Artist concept of the finished castAR glasses (via castAR kickstarter page)
Augmented and virtual reality headwear has risen in popularity ever since Google Glass and the Oculus Rift hit the market. Those glasses and head-mounted displays either overlay interactive applications on the direct or indirect environment being viewed or create a computer-generated environment putting its user in that simulated world. Those two perspectives are usually separate from each other and integrated into a single design rather than both being on the same device. This is usually do to the fact there is too much hardware involved to be packed into a small space, however one company has seemingly managed to incorporate both AR and VR applications into a simple pair of glasses. Just 20 hours after posting their proposition on Kickstarter, Technical Illusions reached their funding goal of $400,000 for their castAR AR & VR system.
Ex Valve employees, Jeri Ellsworth and Rick Johnson, designed the glasses (first developed for Valve’s castAR project) so that users are able to see 3D holographic projections situated right in front of them. This is done using two micro-projectors housed on both sides of the glasses frames, with each projecting a portion of the image on a flat surface. The users eyes are able to focus naturally on the integrated images thereby eliminating the dizziness and nausea experienced using other headsets while gaming (Oculus is notorious for this). The system uses active shutter glasses that have a 120Hz refresh rate, which is necessary to view 3D video and images (higher would be better however). The glasses work by projecting the images (@ 720p resolution) onto their specialized retro-reflective RFID tracking surface that uses IR markers, which are then projected back to the systems glasses with the images/video piped to the lenses through an HDMI connection. A camera (connected via USB) housed in the center of the glasses frames scans the surface for IR LEDs (built into the surface mat) that tracks the users head, which specialized software then adjusts the image depending on the viewed angle. A simple clip-on attachment allows users to convert the glasses from projected AR into true augmented reality (used without the mat) or full virtual reality similar to the Oculus Rift.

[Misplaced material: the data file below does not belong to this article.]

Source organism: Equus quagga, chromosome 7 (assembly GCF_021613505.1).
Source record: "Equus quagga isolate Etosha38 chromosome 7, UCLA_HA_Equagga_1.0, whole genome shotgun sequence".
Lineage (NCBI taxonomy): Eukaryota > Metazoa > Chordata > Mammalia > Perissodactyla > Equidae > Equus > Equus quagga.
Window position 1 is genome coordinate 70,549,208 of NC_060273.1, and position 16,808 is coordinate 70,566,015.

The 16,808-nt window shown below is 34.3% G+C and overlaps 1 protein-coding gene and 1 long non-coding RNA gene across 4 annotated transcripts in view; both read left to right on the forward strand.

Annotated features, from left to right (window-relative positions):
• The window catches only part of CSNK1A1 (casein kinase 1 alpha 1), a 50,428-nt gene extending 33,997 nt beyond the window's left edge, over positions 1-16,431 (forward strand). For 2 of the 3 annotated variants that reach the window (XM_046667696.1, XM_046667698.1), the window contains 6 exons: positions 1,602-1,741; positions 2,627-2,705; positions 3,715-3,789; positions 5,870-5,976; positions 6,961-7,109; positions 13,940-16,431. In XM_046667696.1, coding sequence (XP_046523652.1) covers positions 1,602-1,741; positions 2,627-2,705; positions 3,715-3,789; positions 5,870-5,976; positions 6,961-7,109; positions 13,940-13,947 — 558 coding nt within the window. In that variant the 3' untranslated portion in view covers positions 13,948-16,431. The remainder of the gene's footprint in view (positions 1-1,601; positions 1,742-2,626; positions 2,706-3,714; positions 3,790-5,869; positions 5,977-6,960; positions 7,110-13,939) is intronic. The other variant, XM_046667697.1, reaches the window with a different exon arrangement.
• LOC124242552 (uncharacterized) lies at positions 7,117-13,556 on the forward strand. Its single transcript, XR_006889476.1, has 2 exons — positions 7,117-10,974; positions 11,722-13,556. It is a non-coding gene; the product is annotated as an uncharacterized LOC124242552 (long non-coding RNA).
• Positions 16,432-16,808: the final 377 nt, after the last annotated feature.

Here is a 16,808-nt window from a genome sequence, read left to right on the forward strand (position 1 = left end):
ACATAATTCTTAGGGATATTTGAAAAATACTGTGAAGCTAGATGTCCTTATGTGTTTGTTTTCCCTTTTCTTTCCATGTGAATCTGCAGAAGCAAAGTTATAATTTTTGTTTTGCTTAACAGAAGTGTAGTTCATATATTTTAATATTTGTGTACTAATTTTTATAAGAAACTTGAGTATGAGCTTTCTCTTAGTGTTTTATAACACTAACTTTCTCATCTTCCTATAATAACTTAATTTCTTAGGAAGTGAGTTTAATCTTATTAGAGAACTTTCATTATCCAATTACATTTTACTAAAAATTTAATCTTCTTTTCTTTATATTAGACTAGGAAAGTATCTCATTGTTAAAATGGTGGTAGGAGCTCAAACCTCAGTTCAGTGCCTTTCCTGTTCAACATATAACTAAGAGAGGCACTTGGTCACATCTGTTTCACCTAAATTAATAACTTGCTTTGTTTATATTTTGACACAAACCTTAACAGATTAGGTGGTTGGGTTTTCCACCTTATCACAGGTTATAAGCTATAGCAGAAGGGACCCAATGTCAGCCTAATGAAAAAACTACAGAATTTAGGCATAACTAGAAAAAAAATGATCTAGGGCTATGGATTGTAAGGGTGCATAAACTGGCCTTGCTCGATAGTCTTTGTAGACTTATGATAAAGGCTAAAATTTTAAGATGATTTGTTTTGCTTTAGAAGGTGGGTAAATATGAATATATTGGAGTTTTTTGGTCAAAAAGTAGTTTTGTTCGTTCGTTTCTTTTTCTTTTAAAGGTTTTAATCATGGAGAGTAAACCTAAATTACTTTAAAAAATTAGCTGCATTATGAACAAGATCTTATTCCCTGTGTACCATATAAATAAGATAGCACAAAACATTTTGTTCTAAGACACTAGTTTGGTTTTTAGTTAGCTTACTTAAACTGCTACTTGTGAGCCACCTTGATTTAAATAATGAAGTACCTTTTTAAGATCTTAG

Another interesting add-on for the castAR system includes the use of their ‘Magic Wand’ controller, which has an IR marker situated on its tip that allows users to use the device as either a gaming joystick of sorts or a 3D input device. It is also outfitted with several buttons, an analog joystick as well as a trigger that allows for additional options with multiple applications. Gaming with the castAR system isn’t limited to just video games, as the RFID mat can be used for board games as well. Users can affix RFID bases to game tokens or miniatures, like those from Dungeons and Dragons or MechWarrior, which can show vital or crucial information about the player on the virtual board. The board can also be created and configured using the company’s castAR software suite, which allows for online gaming as well, so friends can play against one another over an internet connection. Those looking to get their hands on one of the castAR systems can do so through a pledge of $189 and up, which nets you a pair of castAR glasses and a 1-meter X one-meter surface pad. $285 gets users the whole package including glasses, mat, AR & VR clip-on and Magic Wand.
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